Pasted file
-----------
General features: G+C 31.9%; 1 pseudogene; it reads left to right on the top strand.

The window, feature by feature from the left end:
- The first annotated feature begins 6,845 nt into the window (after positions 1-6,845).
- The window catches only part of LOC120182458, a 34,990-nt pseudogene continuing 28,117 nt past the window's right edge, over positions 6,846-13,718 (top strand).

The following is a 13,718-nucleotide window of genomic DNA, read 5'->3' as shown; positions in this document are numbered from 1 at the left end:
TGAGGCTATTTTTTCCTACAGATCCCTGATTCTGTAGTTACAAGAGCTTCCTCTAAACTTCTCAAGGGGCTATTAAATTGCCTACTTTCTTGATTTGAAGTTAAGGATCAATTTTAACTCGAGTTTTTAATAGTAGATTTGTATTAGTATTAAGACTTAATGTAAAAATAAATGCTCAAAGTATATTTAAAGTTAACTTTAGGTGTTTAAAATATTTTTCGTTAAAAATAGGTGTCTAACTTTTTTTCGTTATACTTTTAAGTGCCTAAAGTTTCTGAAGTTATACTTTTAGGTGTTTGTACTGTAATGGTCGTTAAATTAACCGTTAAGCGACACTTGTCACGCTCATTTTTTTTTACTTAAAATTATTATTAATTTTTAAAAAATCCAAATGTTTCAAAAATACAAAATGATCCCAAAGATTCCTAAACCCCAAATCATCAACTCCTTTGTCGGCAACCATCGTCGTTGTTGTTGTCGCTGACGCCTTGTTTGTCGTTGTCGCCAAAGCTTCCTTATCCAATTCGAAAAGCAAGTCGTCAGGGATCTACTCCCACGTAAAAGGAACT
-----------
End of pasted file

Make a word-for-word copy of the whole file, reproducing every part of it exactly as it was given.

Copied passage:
General features: G+C 31.9%; 1 pseudogene; it reads left to right on the top strand.

The window, feature by feature from the left end:
- The first annotated feature begins 6,845 nt into the window (after positions 1-6,845).
- The window catches only part of LOC120182458, a 34,990-nt pseudogene continuing 28,117 nt past the window's right edge, over positions 6,846-13,718 (top strand).

The following is a 13,718-nucleotide window of genomic DNA, read 5'->3' as shown; positions in this document are numbered from 1 at the left end:
TGAGGCTATTTTTTCCTACAGATCCCTGATTCTGTAGTTACAAGAGCTTCCTCTAAACTTCTCAAGGGGCTATTAAATTGCCTACTTTCTTGATTTGAAGTTAAGGATCAATTTTAACTCGAGTTTTTAATAGTAGATTTGTATTAGTATTAAGACTTAATGTAAAAATAAATGCTCAAAGTATATTTAAAGTTAACTTTAGGTGTTTAAAATATTTTTCGTTAAAAATAGGTGTCTAACTTTTTTTCGTTATACTTTTAAGTGCCTAAAGTTTCTGAAGTTATACTTTTAGGTGTTTGTACTGTAATGGTCGTTAAATTAACCGTTAAGCGACACTTGTCACGCTCATTTTTTTTTACTTAAAATTATTATTAATTTTTAAAAAATCCAAATGTTTCAAAAATACAAAATGATCCCAAAGATTCCTAAACCCCAAATCATCAACTCCTTTGTCGGCAACCATCGTCGTTGTTGTTGTCGCTGACGCCTTGTTTGTCGTTGTCGCCAAAGCTTCCTTATCCAATTCGAAAAGCAAGTCGTCAGGGATCTACTCCCACGTAAAAGGAACT